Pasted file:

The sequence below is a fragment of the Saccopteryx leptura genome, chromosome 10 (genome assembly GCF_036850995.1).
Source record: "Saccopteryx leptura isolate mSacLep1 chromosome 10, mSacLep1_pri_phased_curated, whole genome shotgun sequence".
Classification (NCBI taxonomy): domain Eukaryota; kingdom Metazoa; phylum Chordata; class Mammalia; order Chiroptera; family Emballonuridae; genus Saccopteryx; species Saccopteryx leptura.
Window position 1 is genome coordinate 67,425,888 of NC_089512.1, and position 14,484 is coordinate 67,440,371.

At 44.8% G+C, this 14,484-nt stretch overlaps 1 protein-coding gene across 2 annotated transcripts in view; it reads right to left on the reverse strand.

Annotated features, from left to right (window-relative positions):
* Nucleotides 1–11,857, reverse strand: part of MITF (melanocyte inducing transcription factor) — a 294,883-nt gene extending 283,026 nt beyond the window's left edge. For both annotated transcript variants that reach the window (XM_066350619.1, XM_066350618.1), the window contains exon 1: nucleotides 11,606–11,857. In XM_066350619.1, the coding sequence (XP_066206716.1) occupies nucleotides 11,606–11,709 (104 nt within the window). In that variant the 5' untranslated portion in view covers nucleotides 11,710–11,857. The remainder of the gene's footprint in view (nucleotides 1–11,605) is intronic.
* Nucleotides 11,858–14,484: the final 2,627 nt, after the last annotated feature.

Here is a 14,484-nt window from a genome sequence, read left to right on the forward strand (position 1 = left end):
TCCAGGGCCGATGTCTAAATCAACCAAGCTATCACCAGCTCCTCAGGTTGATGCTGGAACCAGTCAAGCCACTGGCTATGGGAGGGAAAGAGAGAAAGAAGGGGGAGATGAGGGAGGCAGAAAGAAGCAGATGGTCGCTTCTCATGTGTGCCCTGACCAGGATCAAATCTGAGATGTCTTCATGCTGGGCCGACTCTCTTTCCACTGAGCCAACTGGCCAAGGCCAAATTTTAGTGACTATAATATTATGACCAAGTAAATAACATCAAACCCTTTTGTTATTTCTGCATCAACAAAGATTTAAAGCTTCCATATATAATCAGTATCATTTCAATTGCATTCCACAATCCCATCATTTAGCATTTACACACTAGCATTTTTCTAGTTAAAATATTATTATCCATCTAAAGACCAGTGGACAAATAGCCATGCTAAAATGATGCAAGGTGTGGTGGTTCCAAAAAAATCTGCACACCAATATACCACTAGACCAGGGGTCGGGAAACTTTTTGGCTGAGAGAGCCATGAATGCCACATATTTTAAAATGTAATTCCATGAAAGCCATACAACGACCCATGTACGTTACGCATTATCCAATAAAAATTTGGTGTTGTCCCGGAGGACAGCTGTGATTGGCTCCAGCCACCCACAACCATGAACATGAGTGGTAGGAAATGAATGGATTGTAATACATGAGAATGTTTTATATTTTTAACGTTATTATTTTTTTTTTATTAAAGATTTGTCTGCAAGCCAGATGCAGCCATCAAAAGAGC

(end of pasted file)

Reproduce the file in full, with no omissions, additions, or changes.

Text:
The sequence below is a fragment of the Saccopteryx leptura genome, chromosome 10 (genome assembly GCF_036850995.1).
Source record: "Saccopteryx leptura isolate mSacLep1 chromosome 10, mSacLep1_pri_phased_curated, whole genome shotgun sequence".
Classification (NCBI taxonomy): domain Eukaryota; kingdom Metazoa; phylum Chordata; class Mammalia; order Chiroptera; family Emballonuridae; genus Saccopteryx; species Saccopteryx leptura.
Window position 1 is genome coordinate 67,425,888 of NC_089512.1, and position 14,484 is coordinate 67,440,371.

At 44.8% G+C, this 14,484-nt stretch overlaps 1 protein-coding gene across 2 annotated transcripts in view; it reads right to left on the reverse strand.

Annotated features, from left to right (window-relative positions):
* Nucleotides 1–11,857, reverse strand: part of MITF (melanocyte inducing transcription factor) — a 294,883-nt gene extending 283,026 nt beyond the window's left edge. For both annotated transcript variants that reach the window (XM_066350619.1, XM_066350618.1), the window contains exon 1: nucleotides 11,606–11,857. In XM_066350619.1, the coding sequence (XP_066206716.1) occupies nucleotides 11,606–11,709 (104 nt within the window). In that variant the 5' untranslated portion in view covers nucleotides 11,710–11,857. The remainder of the gene's footprint in view (nucleotides 1–11,605) is intronic.
* Nucleotides 11,858–14,484: the final 2,627 nt, after the last annotated feature.

Here is a 14,484-nt window from a genome sequence, read left to right on the forward strand (position 1 = left end):
TCCAGGGCCGATGTCTAAATCAACCAAGCTATCACCAGCTCCTCAGGTTGATGCTGGAACCAGTCAAGCCACTGGCTATGGGAGGGAAAGAGAGAAAGAAGGGGGAGATGAGGGAGGCAGAAAGAAGCAGATGGTCGCTTCTCATGTGTGCCCTGACCAGGATCAAATCTGAGATGTCTTCATGCTGGGCCGACTCTCTTTCCACTGAGCCAACTGGCCAAGGCCAAATTTTAGTGACTATAATATTATGACCAAGTAAATAACATCAAACCCTTTTGTTATTTCTGCATCAACAAAGATTTAAAGCTTCCATATATAATCAGTATCATTTCAATTGCATTCCACAATCCCATCATTTAGCATTTACACACTAGCATTTTTCTAGTTAAAATATTATTATCCATCTAAAGACCAGTGGACAAATAGCCATGCTAAAATGATGCAAGGTGTGGTGGTTCCAAAAAAATCTGCACACCAATATACCACTAGACCAGGGGTCGGGAAACTTTTTGGCTGAGAGAGCCATGAATGCCACATATTTTAAAATGTAATTCCATGAAAGCCATACAACGACCCATGTACGTTACGCATTATCCAATAAAAATTTGGTGTTGTCCCGGAGGACAGCTGTGATTGGCTCCAGCCACCCACAACCATGAACATGAGTGGTAGGAAATGAATGGATTGTAATACATGAGAATGTTTTATATTTTTAACGTTATTATTTTTTTTTTATTAAAGATTTGTCTGCAAGCCAGATGCAGCCATCAAAAGAGC